Earlier this week, I offered up a post detailing how I wrap Christmas gifts, utilizing brown paper and yarn. The response was mixed – some people didn’t like the aesthetics of the packaging, while others did (obviously, I’m in the latter camp, as I love the aesthetics of brown packages and yarn).
Guess what? We’re both right.
For some people, there’s a lot of value in a certain gift aesthetic. Having a bundle of beautifully-wrapped presents under the tree adds value to their holiday season because of the visual appeal it brings to their home. That’s cool.
Others don’t really care that much about the wrapping and instead focus on the items inside. It doesn’t matter how they’re wrapped, just that there are presents people will be happy to receive under the tree. That’s cool, too.
Each of those groups will seek to maximize their value in a different way. The individuals who love beautifully wrapped gifts will spend more of their Christmas budget on wrapping paper, bows, ribbons, and other decorative elements. They’ll also spend more time wrapping gifts so that they look perfect and wonderfully appealing to the receiver. Others (myself included) will spend more time thinking carefully about the item the recipient will want and view wrapping as merely a way to disguise the item from the receiver. Their Christmas budget will minimize wrapping costs in favor of spending a little more on the gifts themselves.
And there’s nothing wrong with either perspective. Frugality is all about your personal value – maximizing the “bang for the buck” for the things you value. For me, it’s not the gift wrap on a present – for others, it’s all about beautiful gifts under the tree.
This pops up time and time again when you talk about frugality. Some people think it’s ludicrous to make your own laundry soap. I think it’s unnecessary to wash sandwich-size resealable baggies. Some people are simply disturbed that we’ve bought second-hand cloth diapers off of eBay to diaper our children with. I won’t dumpster dive or dig through items people set out by the curb for trash. Robert Pagliarini, in his CBS column, actually called me out for talking about brewing my own beer.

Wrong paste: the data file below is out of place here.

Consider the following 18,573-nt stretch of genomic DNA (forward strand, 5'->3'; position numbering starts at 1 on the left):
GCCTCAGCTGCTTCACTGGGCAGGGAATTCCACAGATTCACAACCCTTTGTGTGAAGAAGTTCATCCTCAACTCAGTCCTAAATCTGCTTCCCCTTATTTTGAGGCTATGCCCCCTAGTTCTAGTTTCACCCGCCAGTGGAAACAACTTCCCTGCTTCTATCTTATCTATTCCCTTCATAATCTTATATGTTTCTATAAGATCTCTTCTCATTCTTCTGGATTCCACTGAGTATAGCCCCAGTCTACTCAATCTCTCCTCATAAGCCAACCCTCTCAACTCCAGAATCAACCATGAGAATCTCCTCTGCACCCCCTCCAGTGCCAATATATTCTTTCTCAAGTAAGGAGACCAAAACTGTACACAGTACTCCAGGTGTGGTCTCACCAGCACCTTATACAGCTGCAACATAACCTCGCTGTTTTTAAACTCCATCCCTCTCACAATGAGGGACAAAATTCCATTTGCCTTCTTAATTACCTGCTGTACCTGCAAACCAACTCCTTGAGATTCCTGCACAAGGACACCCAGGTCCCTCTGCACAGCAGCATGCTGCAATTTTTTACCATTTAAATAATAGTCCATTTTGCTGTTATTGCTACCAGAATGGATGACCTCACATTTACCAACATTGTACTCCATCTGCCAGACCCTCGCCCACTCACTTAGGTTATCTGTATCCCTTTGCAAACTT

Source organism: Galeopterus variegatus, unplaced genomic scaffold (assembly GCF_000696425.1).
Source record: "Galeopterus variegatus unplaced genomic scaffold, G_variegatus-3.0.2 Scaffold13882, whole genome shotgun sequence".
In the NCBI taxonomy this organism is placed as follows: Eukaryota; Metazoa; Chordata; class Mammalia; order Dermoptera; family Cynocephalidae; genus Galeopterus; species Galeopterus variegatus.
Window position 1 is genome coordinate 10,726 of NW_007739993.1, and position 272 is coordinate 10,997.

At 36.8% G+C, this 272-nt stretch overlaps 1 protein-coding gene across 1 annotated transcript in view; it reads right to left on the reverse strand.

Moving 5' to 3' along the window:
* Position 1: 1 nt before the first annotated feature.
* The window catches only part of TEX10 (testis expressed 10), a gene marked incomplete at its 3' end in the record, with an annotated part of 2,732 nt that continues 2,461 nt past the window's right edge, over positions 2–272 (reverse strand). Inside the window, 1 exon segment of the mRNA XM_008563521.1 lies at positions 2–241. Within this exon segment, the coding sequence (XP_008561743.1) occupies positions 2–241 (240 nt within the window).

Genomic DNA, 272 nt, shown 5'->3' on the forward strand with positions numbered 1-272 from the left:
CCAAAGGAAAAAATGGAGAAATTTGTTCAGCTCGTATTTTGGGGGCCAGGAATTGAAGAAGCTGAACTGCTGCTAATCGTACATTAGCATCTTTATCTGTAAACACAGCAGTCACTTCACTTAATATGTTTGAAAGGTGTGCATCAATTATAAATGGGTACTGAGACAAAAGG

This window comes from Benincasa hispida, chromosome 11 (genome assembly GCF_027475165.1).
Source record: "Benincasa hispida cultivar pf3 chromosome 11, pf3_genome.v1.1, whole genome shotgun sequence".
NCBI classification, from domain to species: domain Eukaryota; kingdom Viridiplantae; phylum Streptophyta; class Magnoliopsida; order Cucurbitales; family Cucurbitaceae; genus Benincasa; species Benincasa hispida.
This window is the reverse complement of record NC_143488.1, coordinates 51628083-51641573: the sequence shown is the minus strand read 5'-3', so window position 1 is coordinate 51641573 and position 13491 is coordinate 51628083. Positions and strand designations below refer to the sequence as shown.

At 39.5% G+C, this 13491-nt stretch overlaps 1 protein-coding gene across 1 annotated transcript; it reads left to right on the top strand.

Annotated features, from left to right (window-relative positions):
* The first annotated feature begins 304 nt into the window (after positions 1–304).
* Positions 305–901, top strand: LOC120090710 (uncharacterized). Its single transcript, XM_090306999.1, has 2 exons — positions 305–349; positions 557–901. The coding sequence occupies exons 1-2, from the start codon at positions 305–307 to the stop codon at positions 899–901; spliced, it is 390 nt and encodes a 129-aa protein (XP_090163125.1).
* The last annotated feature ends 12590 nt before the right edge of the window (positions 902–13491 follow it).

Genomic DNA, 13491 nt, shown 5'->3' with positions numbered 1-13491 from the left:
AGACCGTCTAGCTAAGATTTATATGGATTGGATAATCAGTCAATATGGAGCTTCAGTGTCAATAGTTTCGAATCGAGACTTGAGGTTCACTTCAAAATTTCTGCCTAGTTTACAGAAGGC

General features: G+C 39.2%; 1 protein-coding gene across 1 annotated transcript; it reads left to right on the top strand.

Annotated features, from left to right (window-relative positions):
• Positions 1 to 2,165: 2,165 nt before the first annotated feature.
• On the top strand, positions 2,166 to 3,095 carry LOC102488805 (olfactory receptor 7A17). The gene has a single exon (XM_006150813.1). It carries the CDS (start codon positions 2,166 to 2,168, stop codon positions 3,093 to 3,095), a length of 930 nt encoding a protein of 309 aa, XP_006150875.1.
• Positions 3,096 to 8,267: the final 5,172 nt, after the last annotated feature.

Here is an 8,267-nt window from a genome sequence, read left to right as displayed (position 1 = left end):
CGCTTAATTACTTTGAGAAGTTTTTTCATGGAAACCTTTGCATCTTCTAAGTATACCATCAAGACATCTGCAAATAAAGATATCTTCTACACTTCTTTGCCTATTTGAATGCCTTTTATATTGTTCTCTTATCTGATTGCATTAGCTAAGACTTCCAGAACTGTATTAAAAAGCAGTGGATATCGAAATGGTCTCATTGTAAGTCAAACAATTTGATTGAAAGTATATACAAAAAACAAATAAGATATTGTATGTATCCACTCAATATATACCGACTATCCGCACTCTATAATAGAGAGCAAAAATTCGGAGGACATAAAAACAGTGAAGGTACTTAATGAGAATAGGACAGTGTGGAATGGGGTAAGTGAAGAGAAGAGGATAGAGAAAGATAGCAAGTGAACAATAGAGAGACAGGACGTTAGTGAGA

Frugality isn’t just about following a list – and then judging a list to be useless because some of the items don’t match your values. It’s about absorbing lots of ideas and utilizing the ones that fit your life. It’s about thinking about the things that work for you, not tossing aside everything because some ideas work better for others.
The next time you come across a tip for saving money, don’t discard it immediately because you don’t think that it applies to your life. Think about it in detail. Perhaps some aspect of it could be of use to you – wrapping small gifts in cut-up brown paper bags, using yarn as a decorative element, or so on, in the example of the gift-wrapping article. Or maybe none of it is – but someone else you know might find it useful, in which case you can pass it on and increase your own social capital a bit.
Frugality is about value and there’s value in almost everything – but that value is different to some people. Good luck.